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Commodities Week Ahead: Oil Up But Market In Knots, Awaiting Fed  

Published 10/17/2022, 04:28 AM
Updated 08/14/2023, 06:57 AM
  • Crude up around 1% in early Asian trade as dollar, U.S. yields retreat
  • Oil's advance measured as China steadfast in sticking to zero-COVID policy
  • OPEC+ denies the production cut it announced was politically-motivated
  • The yanking around of commodities by the dollar and bond yields is expected to continue as the Federal Reserve's rate hike isn't due for another two weeks, while China's renewed vigilance against COVID creates rampant volatility, especially in oil.

    Crude prices fell last week, for a fifth time in seven weeks, over what analysts described as concerns that U.S. inflation wasn't receding like the Fed thought, to the extent that consumer sentiment and retail sales were being affected now.

    In Monday's Asian session, both New York-traded West Texas Intermediate crude and London's Brent oil were up around 1% each, salvaging some of last week's 7% loss. The rise came as OPEC+ members expressed support for a planned production cut of some 2 million barrels per day from November—despite increased opposition from the United States.

    But oil's advance was also measured after China's President Xi Jinping said the country would stick to its zero-COVID policy, despite widespread damage to the Chinese economy this year. Xi said Beijing would ramp up spending and stimulus to help shore up growth. But trailers weren't buying that story entirely.

    Stephen Innes, managing director at SPI Asset Management, a Singapore-based energy markets advisory, said:

    "The global financial and economic system is becoming increasingly fragile; for investors, there ultimately remains only one natural, safe haven: the U.S. dollar."

    The Dollar Index, which pits the dollar against the euro, yen, pound, Canadian dollar, Swedish krona, and Swiss franc, dipped for only the second time in nine sessions on Monday, hovering at under 113. Despite the retreat, technical charts indicated a high likelihood for the index to reach 120 in the not-too-distant future, promising greater headwinds for oil.

    Bond yields benchmarked to the 10-year Treasury note moved below 4% after last week's 14-year high of 4.06%.

    The dollar and yields have been chief beneficiaries of the Fed's campaign against inflation as the central bank hiked interest rates by 300 basis points this year and looks set to add another 125 before the year-end.

    The latest inflation reading showed a 0.4% growth for the U.S. Consumer Price Index (CPI) last month—double economists' estimates and four times higher than the expansion in August. The annual CPI growth of 8.2% for September was also not too far from the 9.1% expansion seen during the year to June, which marked a four-decade high.

    U.S. retail sales were flat in September and below expectations as inflation at near 40-year highs took a toll on consumer appetite, the most dynamic sector of the economy, adding to the Fed's headache in curbing price growth. Retail sales are a major consumer spending indicator, accounting for 70% of the U.S. gross domestic product.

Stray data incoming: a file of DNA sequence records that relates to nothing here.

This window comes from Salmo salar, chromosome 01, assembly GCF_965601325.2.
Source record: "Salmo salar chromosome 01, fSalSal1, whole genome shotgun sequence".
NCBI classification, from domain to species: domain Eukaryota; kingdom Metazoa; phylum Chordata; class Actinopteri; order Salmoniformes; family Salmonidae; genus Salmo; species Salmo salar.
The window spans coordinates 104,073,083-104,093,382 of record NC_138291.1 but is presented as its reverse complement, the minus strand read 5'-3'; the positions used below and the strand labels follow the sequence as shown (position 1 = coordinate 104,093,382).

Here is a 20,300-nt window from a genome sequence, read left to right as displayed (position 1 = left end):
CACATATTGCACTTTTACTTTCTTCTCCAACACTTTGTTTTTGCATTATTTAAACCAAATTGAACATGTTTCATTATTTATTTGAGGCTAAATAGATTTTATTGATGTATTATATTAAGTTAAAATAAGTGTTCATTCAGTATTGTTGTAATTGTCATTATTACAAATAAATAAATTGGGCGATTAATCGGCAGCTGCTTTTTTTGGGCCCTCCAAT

Taken together, the retail sales and CPI numbers suggested the Fed was still far behind in its fight against inflation.

    In the wake of last week's hotter-than-expected inflation, U.S. data focus will turn to the housing market with reports due on building permits, housing starts and existing home sales. House prices fell for the first time in over ten years in July as rising interest rates hit housing demand, while mortgage applications have also fallen.

    The economic calendar also includes reports on industrial production, the Philly Fed Manufacturing Index, the Empire State Manufacturing Index, and initial jobless claims.

    Regional Fed presidents Neel Kashkari, Charles Evans, and James Bullard are also due to make what will be closely watched appearances.

    On Saturday, Bullard said last week's CPI figures showed that inflation had become "pernicious" and left the door open to 75 basis point rate hikes at the Fed's upcoming meetings in November and December but added that it was too early to make that call.

    OPEC+ members reiterated their support for the supply cut amid a growing rift between the United States and Saudi Arabia, the cartel's leader. The Biden administration criticized the production cut, stating that it would increase oil prices and support Russia's war effort against Ukraine by giving Moscow higher crude revenues.

    Washington also accused OPEC leader Saudi Arabia of coercing smaller members into complying with the cut.

    Several OPEC+ members denied that the cut had political motivations, arguing that it was instead to stabilize crude prices. News of the cut had sent oil prices soaring earlier this month, with assurances of stability by the cartel supporting a bullish outlook for crude prices.

    But the U.S. had also responded to the supply cut by releasing 7.7 million barrels of oil from its Strategic Petroleum Reserve (SPR) last week in order to bring down crude prices.

    The United States has steadily drawn from the SPR this year to help cap gasoline prices at home and to lower the amount of oil revenue received by Russia. The Biden administration has now threatened to release more oil in light of the supply cut, which could cause near-term volatility in crude markets.

    Disclaimer: Barani Krishnan uses a range of views outside his own to bring diversity to his analysis of any market. For neutrality, he sometimes presents contrarian views and market variables. He does not hold positions in the commodities and securities he writes about.

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